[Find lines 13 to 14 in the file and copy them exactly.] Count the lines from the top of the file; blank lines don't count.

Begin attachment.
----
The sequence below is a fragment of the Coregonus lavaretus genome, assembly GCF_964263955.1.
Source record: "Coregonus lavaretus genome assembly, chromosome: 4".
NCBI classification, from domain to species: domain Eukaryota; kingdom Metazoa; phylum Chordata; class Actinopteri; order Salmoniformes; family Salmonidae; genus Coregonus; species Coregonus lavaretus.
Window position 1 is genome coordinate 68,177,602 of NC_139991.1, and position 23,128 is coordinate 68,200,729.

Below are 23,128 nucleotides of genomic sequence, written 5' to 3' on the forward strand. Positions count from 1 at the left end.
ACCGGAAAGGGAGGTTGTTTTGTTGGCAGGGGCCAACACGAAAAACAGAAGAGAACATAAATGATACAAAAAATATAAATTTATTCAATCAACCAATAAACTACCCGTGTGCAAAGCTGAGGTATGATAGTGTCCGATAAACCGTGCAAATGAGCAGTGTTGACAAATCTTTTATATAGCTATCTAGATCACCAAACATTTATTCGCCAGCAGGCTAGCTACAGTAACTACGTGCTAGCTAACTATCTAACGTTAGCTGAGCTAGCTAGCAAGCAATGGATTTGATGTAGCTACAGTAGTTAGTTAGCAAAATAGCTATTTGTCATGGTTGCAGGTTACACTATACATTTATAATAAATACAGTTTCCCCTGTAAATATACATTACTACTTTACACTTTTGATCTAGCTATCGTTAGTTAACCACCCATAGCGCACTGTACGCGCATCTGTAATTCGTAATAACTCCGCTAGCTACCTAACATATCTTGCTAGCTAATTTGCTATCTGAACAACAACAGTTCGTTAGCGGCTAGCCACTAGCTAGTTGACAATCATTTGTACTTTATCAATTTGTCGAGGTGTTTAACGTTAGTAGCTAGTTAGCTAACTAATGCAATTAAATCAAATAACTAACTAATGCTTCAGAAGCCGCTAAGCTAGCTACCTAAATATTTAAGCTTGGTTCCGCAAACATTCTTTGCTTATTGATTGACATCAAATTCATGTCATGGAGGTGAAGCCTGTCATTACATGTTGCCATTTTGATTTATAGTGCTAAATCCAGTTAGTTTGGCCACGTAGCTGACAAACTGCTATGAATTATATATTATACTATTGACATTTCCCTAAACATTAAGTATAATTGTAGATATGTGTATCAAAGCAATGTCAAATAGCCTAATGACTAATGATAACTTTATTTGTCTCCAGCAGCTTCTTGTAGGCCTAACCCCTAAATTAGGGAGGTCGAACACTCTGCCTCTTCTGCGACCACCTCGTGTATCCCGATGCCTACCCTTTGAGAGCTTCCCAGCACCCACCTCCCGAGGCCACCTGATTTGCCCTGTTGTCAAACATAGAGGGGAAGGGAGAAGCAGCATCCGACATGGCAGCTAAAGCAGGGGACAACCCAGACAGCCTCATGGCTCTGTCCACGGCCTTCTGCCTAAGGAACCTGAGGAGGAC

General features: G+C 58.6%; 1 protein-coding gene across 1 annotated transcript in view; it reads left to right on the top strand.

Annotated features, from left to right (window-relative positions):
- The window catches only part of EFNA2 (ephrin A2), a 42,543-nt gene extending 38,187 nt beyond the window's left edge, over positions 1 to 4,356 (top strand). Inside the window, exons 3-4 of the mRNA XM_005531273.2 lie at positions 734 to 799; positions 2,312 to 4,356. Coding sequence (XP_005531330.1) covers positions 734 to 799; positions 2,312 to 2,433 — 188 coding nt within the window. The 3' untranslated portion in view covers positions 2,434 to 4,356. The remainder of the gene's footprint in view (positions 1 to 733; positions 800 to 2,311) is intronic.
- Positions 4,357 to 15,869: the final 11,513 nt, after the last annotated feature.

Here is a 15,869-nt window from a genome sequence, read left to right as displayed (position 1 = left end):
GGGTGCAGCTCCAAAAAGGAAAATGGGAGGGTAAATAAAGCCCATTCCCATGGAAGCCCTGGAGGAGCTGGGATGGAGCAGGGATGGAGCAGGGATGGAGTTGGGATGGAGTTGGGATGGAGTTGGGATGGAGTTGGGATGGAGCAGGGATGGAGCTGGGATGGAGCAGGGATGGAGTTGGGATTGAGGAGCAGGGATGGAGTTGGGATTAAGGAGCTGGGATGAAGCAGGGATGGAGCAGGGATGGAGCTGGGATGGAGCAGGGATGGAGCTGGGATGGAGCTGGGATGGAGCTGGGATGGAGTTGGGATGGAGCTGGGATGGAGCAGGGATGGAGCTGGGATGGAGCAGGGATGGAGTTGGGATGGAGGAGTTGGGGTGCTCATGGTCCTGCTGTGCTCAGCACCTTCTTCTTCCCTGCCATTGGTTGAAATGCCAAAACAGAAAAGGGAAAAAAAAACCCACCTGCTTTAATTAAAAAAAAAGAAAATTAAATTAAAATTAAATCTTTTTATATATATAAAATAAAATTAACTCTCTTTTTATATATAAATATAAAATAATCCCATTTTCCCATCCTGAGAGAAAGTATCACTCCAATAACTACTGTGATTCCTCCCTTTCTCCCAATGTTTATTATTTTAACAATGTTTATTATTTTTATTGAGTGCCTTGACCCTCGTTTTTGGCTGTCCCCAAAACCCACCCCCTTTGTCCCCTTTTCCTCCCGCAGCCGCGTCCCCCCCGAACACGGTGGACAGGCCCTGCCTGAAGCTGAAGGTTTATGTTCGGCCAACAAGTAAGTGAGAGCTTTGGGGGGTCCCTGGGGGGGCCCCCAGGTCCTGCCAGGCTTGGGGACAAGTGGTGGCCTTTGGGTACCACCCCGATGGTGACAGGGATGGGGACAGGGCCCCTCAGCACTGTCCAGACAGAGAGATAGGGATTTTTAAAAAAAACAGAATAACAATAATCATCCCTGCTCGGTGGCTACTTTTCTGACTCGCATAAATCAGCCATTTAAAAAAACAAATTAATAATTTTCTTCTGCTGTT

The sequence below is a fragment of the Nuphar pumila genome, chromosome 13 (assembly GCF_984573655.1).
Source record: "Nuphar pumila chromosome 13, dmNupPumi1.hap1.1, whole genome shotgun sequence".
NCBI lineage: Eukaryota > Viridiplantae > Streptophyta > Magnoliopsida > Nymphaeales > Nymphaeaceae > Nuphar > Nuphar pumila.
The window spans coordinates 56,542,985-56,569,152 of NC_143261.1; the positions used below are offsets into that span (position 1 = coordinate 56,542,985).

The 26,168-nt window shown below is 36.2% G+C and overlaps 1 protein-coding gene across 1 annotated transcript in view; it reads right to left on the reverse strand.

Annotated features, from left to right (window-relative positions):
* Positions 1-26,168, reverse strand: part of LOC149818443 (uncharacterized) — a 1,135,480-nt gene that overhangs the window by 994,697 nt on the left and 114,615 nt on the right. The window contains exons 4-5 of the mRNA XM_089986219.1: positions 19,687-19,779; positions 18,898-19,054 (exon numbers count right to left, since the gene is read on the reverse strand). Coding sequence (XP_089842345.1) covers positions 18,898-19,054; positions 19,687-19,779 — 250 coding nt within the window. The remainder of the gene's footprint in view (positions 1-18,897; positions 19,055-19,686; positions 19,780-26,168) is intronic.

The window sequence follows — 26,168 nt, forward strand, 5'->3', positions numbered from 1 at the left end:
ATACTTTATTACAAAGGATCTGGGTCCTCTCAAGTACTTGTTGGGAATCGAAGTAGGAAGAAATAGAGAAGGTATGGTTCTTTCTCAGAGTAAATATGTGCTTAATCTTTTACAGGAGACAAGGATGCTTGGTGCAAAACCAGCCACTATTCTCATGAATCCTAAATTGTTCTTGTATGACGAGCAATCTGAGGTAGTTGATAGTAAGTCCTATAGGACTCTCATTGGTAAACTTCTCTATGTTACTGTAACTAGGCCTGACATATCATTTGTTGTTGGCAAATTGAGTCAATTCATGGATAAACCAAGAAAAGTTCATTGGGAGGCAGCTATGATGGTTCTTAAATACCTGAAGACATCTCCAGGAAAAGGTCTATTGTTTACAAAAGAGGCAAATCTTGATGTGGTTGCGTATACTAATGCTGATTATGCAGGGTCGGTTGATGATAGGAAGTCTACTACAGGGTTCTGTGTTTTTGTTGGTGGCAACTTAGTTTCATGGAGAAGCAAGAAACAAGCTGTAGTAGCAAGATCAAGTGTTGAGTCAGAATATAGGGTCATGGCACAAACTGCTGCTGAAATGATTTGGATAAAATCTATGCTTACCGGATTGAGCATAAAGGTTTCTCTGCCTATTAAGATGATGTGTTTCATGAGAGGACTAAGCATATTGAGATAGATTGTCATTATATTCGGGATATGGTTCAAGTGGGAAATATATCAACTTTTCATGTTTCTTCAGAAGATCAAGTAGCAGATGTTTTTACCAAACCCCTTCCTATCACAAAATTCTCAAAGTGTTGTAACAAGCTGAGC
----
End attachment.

The sequence below is a fragment of the Nuphar pumila genome, chromosome 13 (assembly GCF_984573655.1).
Source record: "Nuphar pumila chromosome 13, dmNupPumi1.hap1.1, whole genome shotgun sequence".